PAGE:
............. ............................................ ................. . . ......... .............................. ........... .... .................. .......... ....... .................. ... . .............................. ................... ................... ...... .................... ......... .................... . ............................ .... .......... .............. ................ .... ....... ................ .... ............... ....... t 0 s(t) = Z1 ¡1 = Z0 f (¿ )g(t ¡ ¿ ) d¿ 0 d¿ + ¡1 = e¡bt Zt ¡a¿ ¡b(t¡¿ ) e e d¿ + t 0 Zt Z1 e(b¡a)¿ d¿ = 0 19 e¡at ¡ e¡bt b¡a 0 d¿ ¿ ........ .... ... . . ........................ ... .......... .... ... ........................ .......................... ......... .. ........ .. ... ........ ........... ¿ 0 ) g(t ¡ ¿ ) = e¡b(t¡¿ u(t ¡ ¿ ) ......... ................ ............................. ....................................................... ...... ............. ............ .......... . .............. ............ ....................... ... ................................. ...... ........... ........ ¿ t 0 f (¿ )g(t ¡ ¿ ) ...... ........ ...... . ....... ......... ... ..... . .............. ................. .... ......... .... .. ...... ..... .. ............... ........... ....................... ................................ ....... ............................... ............ ...................... ............ .......... ... ........................... .. .. ............................. ...... ...................... .............................. ................ . ............ .................... ... .............. ........ ....... ... .................. ......... .... .............. ....... .................. ........... .............. ........... ....... .......... ............ ...... ............. ......... ................. ........ ........ ...................case: t > 0 f (¿ ) = e¡a¿ u(¿ ) .......................... ........ ........... . .... ............................................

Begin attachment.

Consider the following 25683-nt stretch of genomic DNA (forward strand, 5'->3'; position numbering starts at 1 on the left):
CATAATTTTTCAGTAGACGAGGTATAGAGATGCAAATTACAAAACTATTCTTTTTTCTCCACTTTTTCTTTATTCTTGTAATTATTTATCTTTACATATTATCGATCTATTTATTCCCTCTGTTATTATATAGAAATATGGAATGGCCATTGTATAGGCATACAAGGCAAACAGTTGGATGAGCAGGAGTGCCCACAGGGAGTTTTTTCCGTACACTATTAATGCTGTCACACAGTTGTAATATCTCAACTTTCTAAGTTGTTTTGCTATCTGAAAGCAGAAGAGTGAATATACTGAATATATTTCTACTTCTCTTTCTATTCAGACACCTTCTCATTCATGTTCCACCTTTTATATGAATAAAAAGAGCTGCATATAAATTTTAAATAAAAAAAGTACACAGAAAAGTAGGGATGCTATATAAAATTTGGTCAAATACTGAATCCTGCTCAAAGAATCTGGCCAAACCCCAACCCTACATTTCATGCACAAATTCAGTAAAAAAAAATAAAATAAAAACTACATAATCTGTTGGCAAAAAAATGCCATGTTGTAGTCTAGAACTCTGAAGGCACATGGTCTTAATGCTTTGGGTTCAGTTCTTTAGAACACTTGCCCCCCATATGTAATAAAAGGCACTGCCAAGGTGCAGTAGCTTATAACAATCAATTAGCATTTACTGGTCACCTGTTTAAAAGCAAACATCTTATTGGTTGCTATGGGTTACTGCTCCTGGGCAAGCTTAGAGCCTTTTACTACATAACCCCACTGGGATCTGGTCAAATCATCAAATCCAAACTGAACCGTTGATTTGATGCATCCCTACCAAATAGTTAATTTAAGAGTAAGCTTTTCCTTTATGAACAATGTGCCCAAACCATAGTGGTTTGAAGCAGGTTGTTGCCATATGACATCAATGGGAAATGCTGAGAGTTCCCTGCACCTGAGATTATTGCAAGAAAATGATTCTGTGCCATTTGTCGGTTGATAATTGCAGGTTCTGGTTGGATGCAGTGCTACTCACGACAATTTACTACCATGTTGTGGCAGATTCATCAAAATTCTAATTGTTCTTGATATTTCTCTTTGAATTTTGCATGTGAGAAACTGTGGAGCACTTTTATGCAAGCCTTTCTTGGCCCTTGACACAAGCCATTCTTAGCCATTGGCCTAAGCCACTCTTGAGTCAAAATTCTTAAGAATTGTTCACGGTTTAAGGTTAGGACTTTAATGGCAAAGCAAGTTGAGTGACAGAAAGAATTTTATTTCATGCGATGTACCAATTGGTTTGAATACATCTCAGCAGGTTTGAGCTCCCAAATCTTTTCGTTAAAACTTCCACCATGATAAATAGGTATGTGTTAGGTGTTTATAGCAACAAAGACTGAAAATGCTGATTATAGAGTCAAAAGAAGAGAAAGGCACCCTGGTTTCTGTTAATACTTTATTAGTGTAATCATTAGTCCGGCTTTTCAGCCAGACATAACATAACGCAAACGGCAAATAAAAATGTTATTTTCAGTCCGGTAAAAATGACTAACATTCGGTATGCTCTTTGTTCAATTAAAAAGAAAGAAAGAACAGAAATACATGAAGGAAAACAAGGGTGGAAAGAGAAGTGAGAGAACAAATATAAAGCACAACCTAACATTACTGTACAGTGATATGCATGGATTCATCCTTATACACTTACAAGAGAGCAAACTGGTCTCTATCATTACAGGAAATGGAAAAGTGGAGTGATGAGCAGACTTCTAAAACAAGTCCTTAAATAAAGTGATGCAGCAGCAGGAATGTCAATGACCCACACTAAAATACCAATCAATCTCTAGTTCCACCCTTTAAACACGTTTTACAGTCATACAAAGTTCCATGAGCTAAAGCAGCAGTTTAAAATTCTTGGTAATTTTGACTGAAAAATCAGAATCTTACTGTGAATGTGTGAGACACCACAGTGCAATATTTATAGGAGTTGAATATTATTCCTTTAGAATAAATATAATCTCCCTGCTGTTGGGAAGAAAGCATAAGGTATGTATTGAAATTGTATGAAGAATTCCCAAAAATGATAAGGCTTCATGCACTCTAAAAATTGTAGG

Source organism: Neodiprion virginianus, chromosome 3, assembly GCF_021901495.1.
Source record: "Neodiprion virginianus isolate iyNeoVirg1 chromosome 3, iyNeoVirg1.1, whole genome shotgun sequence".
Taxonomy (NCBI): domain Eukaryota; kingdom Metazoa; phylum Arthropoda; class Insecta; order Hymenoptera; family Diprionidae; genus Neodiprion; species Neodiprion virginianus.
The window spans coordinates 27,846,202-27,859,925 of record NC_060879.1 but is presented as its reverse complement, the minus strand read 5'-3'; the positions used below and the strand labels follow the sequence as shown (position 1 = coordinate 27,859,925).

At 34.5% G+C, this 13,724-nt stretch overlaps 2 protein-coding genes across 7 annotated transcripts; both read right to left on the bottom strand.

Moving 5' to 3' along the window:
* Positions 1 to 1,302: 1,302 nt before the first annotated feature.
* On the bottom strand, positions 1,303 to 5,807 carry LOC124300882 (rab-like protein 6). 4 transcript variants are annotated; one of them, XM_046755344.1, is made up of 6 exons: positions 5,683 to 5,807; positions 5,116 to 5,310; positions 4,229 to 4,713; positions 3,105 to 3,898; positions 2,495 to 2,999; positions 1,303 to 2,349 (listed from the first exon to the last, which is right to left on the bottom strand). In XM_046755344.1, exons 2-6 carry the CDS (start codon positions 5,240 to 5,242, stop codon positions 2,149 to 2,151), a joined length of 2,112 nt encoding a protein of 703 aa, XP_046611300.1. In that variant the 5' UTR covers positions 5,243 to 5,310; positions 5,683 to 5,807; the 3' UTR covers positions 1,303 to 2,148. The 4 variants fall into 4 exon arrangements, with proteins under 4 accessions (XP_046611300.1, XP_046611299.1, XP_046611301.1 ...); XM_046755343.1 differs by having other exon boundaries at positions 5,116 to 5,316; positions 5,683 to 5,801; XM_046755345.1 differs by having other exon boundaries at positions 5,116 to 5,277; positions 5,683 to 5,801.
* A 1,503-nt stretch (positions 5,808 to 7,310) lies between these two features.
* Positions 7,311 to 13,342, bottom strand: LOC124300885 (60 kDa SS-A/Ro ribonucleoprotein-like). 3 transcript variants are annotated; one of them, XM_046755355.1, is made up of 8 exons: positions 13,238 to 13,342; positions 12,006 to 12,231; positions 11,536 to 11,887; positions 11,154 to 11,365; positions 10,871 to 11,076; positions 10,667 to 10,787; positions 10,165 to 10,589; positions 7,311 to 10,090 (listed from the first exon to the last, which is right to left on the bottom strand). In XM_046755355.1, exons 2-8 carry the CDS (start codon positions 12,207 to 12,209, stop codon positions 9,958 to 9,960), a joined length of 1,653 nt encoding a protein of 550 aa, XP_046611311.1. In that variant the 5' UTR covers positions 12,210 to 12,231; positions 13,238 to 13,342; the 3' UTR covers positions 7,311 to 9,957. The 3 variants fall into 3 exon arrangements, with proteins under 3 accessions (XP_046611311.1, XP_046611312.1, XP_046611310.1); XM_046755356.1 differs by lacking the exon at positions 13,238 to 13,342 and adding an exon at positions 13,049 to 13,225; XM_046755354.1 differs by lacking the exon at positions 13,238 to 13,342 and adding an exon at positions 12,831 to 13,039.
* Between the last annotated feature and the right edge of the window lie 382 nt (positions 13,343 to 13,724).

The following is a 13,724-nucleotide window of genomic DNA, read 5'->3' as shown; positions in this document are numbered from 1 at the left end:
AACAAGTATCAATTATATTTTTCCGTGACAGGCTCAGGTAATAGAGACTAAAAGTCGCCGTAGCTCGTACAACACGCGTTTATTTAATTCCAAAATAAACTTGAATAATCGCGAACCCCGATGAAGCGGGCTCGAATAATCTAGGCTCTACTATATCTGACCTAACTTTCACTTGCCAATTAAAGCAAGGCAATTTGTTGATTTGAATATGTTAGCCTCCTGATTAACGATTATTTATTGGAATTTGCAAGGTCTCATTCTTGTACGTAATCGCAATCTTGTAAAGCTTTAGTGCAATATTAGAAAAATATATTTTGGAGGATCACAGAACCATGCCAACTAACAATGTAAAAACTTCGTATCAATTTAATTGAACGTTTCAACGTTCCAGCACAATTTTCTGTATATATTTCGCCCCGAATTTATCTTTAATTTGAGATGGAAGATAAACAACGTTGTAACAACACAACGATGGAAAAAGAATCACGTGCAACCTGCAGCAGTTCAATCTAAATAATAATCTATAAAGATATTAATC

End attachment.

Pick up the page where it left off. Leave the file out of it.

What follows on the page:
...... The derivative vanishes at time t = tm . .. .................. .............. ............. ............... ............. ... ....... ...................................... ...... . ..Now combine both expressions (¯rst one for t < 0 and second one for t > 0) into a single equation valid for all t e¡at ¡ e¡bt u(t): s(t) = b¡a s(t) .. ...... .......... .............. ... ..... ... .. ......... . .... ................ .... .................. .. 0 tm t Let's look for the maximum of s(t) analytically: The derivative be¡bt ¡ ae¡at e¡at ¡ e¡bt u(t) + ±(t) b¡a b¡a be¡bt ¡ ae¡at = u(t) b¡a s0 (t) = since ¯ e¡at ¡ e¡bt ¯¯ = 0: b ¡ a ¯t=0 Recall that Ã(t)±(t) = Ã(0)±(t)........... ................................. ... ... .... ........... ........ ........... ... ......... ..... ................................. ...... ..................... ............. . .... . ..... ....... .. ..... .... .......... ........ .................. so write s0 (tm ) = 0 so that ae¡atm = be¡btm b e(b¡a)tm = a tm = ln(b=a) b¡a 20 .

Another Convolution Example: The Convolution of Two Gaussian Pulses Evaluate z(t) = f (t) ~ g(t) with f (t) = exp(¡at2 ) and g(t) = exp(¡bt2 ). 21 . Both f (t) and g(t) are \on" for all time. z(t) = Z1 ¡1 f (¿ )g(t ¡ ¿ ) d¿ = 2 = e¡bt Z1 e¡[(a+b)¿ 2 Z1 2 2 e¡a¿ e¡b(t¡¿ ) d¿ ¡1 ¡2bt¿ ] d¿ ¡1 complete the square μ ¶2 p bt (bt)2 (a + b)¿ ¡ 2bt¿ = a + b¿ ¡ p ¡ a+b a+b 2 z(t) = exp ·μ " μ ¶ ¸ Z1 ¶2 # p bt b2 2 ¡b t exp ¡ a + b¿ ¡ p d¿ a+b a+b ¡1 let x= p bt a + b¿ ¡ p a+b p dx = a + b d¿ ¿ = §1 ¡! x = §1 recall or use (\and it is a trick!"see page 63) Z1 2 e¡x dx = p ¼ ¡1 ·μ ¶ ¸ Z1 2 b2 dx z(t) = exp ¡ b t2 e¡x p a+b a+b ¡1 r · μ ¶ ¸ b2 ¼ = exp ¡ b ¡ t2 a+b a+b r · ¸ ¼ ab 2 = exp ¡ t a+b a+b The convolution of two Gaussians is a third Gaussian. so we don't have to worry about sketching them to see when they turn on or o®.